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Am J Epidemiol. 1996 Aug 1;144(3):306-17.

Modeling prevention strategies for gonorrhea and Chlamydia using stochastic network simulations.

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1
National Institute of Public Health and Environmental Protection (RIVM), Bilthoven, The Netherlands.

Abstract

A simulation model was used to study the spread of two sexually transmitted diseases (STDs), namely gonorrhea and genital infection with Chlamydia trachomatis. The model is based on a stochastic pair formation and separation process, which describes the underlying structure of the sexual contact pattern. It is implemented as a Monte Carlo simulation model. Spread of the STDs was modeled in an age-structured heterosexual population with a highly sexually active core group. Contact tracing strategies, screening of various subgroups, and the effect of condom use were compared. The authors conclude that contact tracing is very effective as a prevention strategy, that screening should be targeted to the highly active core group, that age is not sufficient as a determinant for high sexual activity to make screening of certain age groups useful, and, finally, that consistent condom use by a fraction of the population can contribute substantially to the prevention of STDs. All strategies proved more effective for gonorrhea than for Chlamydia prevention, which may explain the relatively high prevalence of Chlamydia found in many heterosexual populations.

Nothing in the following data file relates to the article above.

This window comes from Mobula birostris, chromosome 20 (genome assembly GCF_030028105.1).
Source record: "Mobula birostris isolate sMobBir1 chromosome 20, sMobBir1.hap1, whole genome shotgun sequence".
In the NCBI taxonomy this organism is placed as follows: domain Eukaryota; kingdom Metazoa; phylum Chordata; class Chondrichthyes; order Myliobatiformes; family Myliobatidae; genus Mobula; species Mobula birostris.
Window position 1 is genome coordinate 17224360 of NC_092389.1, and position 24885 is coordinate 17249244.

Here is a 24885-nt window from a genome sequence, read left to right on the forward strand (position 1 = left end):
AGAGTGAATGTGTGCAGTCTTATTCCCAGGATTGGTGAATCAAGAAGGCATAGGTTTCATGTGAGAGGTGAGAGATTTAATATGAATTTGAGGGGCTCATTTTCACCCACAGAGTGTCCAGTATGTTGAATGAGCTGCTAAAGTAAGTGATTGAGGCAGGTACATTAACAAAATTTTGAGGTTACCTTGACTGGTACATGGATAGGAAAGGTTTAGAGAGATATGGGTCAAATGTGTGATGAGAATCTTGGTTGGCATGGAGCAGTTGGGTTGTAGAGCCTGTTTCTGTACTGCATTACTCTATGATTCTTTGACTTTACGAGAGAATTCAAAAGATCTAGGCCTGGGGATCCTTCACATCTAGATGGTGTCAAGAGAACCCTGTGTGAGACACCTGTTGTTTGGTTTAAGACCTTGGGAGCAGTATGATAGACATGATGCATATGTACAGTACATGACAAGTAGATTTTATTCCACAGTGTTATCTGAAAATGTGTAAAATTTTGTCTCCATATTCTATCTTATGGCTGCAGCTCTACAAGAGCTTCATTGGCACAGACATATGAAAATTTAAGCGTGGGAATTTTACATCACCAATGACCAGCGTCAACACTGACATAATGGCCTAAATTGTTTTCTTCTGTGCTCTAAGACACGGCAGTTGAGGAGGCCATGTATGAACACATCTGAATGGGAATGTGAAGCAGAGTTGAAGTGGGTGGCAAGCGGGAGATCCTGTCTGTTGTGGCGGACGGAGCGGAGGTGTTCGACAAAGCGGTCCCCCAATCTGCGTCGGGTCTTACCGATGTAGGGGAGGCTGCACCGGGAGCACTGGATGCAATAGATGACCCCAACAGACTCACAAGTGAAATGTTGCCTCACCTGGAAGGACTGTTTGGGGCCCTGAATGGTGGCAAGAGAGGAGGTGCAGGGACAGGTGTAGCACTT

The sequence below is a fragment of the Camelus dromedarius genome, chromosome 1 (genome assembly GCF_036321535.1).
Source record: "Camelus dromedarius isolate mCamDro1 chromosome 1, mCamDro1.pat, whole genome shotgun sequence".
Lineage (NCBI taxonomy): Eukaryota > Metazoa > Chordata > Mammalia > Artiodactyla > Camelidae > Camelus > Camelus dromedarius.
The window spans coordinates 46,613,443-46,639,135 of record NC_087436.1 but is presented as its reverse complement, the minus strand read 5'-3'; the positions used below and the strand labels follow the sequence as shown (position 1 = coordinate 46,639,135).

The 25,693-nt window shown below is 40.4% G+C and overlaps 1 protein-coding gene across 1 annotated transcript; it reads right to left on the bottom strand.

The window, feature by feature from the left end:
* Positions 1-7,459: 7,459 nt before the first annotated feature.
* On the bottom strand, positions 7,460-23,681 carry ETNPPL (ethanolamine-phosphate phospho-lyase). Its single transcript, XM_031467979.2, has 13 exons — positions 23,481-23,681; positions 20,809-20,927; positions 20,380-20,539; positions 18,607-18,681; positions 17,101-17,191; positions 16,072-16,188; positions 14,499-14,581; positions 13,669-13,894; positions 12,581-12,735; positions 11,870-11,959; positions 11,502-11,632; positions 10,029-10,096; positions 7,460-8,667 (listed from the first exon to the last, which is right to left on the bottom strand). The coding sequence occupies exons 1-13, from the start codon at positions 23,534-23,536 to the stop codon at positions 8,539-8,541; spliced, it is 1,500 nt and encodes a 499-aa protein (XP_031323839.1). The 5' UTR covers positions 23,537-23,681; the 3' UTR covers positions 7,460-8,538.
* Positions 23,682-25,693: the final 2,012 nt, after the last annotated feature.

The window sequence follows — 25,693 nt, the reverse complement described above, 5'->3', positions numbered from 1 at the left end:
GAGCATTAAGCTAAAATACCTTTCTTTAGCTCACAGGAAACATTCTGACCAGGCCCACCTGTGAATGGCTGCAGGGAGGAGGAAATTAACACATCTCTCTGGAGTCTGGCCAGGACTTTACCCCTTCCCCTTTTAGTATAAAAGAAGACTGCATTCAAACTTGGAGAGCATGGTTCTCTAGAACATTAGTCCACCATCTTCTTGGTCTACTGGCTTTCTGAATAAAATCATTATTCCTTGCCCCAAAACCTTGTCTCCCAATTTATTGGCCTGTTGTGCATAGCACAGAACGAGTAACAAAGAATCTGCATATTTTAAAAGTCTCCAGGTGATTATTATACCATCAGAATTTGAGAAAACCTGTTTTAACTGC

[Indexed for MEDLINE]

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